twenty miles. This was the longest trip made by
any steamboat up to that time. This boat made a number of other
trips. In 1789 Fitch built another boat which after some alterations
was put in use on the Delaware River in 1790. Under a test she at-
tained a speed of eight miles an hour, and afterwards she was run re-
gularly as a passenger and freight boat for several months. Toward
the end of the year she was laid up and never used again, there not
being sufficient patronage to pay the expenses of running her. In
August, 1791, the United States Government granted Fitch a patent
for the application of steam for the propulsion of boats, for a term of
fourteen years. Fitch afterward built another boat which was given
a trial in the summer of 1796, on the old "Collect Pond" in New York
City. This pond was situated near the present Canal street and has
since been filled in, and built upon. The trial was made in the pres-
ence of a number of prominent persons and was successful. The
boat made a circuit of the pond several times. This boat was about
18 feet long and was operated by a screw-propeller.

Fitch died in 1798. He did not live to see steam navigation be-
come a practical success, but in his autobiography uses the following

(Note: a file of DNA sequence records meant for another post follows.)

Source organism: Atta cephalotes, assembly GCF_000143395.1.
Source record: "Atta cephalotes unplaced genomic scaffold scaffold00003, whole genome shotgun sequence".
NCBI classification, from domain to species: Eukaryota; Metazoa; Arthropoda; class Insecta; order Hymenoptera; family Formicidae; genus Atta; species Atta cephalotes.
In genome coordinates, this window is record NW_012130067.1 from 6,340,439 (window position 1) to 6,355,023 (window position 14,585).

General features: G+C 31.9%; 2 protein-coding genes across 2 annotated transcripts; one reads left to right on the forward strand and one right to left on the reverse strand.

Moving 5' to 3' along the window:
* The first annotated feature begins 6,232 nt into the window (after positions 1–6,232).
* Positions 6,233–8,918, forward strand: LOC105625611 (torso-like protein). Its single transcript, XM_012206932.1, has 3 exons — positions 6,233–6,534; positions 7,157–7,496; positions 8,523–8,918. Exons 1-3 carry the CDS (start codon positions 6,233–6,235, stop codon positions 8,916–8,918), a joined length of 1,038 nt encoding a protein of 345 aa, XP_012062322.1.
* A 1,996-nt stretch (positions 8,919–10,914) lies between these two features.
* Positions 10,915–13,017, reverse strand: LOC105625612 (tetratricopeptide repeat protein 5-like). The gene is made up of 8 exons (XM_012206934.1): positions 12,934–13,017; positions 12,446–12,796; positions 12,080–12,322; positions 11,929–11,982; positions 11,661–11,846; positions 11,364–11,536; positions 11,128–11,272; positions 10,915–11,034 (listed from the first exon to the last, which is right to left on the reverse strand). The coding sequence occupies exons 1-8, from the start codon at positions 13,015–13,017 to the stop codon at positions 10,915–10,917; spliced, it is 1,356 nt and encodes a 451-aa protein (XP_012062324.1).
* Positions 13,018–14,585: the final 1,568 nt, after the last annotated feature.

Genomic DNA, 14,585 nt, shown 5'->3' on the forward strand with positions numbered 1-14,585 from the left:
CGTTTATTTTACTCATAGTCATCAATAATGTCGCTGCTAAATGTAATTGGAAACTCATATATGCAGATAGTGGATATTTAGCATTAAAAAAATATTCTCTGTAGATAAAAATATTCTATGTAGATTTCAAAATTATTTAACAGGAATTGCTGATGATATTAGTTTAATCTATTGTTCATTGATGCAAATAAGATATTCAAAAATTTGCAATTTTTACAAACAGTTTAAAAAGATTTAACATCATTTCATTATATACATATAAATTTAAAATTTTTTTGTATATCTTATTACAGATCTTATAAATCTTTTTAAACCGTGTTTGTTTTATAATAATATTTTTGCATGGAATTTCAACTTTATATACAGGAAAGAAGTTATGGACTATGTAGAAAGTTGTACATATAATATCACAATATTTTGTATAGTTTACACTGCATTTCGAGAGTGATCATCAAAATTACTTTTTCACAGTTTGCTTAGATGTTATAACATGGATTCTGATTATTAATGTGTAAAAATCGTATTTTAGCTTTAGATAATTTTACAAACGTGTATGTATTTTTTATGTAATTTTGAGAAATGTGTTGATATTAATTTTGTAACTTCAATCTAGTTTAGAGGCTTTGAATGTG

prophetic words: "The day will come when some more powerful man
will get fame and riches from Tuy invention, but nobody will believe
that poor John Fitch can do anything worthy of attention."

In 1802, William Symington constructed a steamboat for tow-
ing vessels on the Forth and Clyde Canal in Scotland. This vessel,
which was named the "Charlotte Dundas," had a paddle wheel in the
stern and was a complete success. When not towing other boats she
attained a speed of six miles an hour. She appears to have been the
fii'st steam towboat ever made.

In 1787 Colonel John Stevens, of Hoboken, while driving along
the Delaware River saw the steamboat invented by John Fitch pass-
ing up the river. His curiosity was aroused and
John Stevens, following the boat to the landing he examined the
jyoy strange craft and at once became interested in the

subject of steam navigation. When he first began
his experiments he had not had much practical experience in me-